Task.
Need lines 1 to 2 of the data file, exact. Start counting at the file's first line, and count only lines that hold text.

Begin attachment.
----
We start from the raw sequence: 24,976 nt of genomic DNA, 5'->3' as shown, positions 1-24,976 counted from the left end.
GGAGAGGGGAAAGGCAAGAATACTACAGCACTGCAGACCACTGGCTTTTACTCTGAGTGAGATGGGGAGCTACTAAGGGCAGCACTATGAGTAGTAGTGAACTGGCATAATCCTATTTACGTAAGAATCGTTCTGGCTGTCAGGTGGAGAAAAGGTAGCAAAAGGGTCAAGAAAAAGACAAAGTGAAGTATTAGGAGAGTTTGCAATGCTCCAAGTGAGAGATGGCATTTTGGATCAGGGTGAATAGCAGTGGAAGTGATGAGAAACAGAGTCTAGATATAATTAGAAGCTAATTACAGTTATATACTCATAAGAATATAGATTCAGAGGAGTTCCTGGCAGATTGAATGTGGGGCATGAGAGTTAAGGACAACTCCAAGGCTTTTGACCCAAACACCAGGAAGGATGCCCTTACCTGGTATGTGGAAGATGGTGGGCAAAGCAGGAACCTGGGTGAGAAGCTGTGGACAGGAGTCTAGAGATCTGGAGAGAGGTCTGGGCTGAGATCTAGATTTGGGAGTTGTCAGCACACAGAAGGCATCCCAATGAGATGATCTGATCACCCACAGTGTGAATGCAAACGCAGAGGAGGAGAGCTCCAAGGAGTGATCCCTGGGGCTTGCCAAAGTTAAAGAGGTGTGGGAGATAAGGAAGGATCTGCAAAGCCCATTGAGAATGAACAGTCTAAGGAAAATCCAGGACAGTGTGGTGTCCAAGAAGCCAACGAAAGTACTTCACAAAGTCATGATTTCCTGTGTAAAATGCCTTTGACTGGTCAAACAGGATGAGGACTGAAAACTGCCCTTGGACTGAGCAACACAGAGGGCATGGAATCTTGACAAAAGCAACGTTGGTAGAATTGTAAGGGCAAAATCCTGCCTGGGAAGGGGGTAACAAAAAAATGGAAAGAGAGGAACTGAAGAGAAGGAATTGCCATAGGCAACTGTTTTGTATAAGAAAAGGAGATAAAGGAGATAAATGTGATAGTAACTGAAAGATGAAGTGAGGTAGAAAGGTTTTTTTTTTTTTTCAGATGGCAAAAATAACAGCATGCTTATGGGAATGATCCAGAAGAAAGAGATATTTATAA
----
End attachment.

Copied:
We start from the raw sequence: 24,976 nt of genomic DNA, 5'->3' as shown, positions 1-24,976 counted from the left end.
GGAGAGGGGAAAGGCAAGAATACTACAGCACTGCAGACCACTGGCTTTTACTCTGAGTGAGATGGGGAGCTACTAAGGGCAGCACTATGAGTAGTAGTGAACTGGCATAATCCTATTTACGTAAGAATCGTTCTGGCTGTCAGGTGGAGAAAAGGTAGCAAAAGGGTCAAGAAAAAGACAAAGTGAAGTATTAGGAGAGTTTGCAATGCTCCAAGTGAGAGATGGCATTTTGGATCAGGGTGAATAGCAGTGGAAGTGATGAGAAACAGAGTCTAGATATAATTAGAAGCTAATTACAGTTATATACTCATAAGAATATAGATTCAGAGGAGTTCCTGGCAGATTGAATGTGGGGCATGAGAGTTAAGGACAACTCCAAGGCTTTTGACCCAAACACCAGGAAGGATGCCCTTACCTGGTATGTGGAAGATGGTGGGCAAAGCAGGAACCTGGGTGAGAAGCTGTGGACAGGAGTCTAGAGATCTGGAGAGAGGTCTGGGCTGAGATCTAGATTTGGGAGTTGTCAGCACACAGAAGGCATCCCAATGAGATGATCTGATCACCCACAGTGTGAATGCAAACGCAGAGGAGGAGAGCTCCAAGGAGTGATCCCTGGGGCTTGCCAAAGTTAAAGAGGTGTGGGAGATAAGGAAGGATCTGCAAAGCCCATTGAGAATGAACAGTCTAAGGAAAATCCAGGACAGTGTGGTGTCCAAGAAGCCAACGAAAGTACTTCACAAAGTCATGATTTCCTGTGTAAAATGCCTTTGACTGGTCAAACAGGATGAGGACTGAAAACTGCCCTTGGACTGAGCAACACAGAGGGCATGGAATCTTGACAAAAGCAACGTTGGTAGAATTGTAAGGGCAAAATCCTGCCTGGGAAGGGGGTAACAAAAAAATGGAAAGAGAGGAACTGAAGAGAAGGAATTGCCATAGGCAACTGTTTTGTATAAGAAAAGGAGATAAAGGAGATAAATGTGATAGTAACTGAAAGATGAAGTGAGGTAGAAAGGTTTTTTTTTTTTTTCAGATGGCAAAAATAACAGCATGCTTATGGGAATGATCCAGAAGAAAGAGATATTTATAA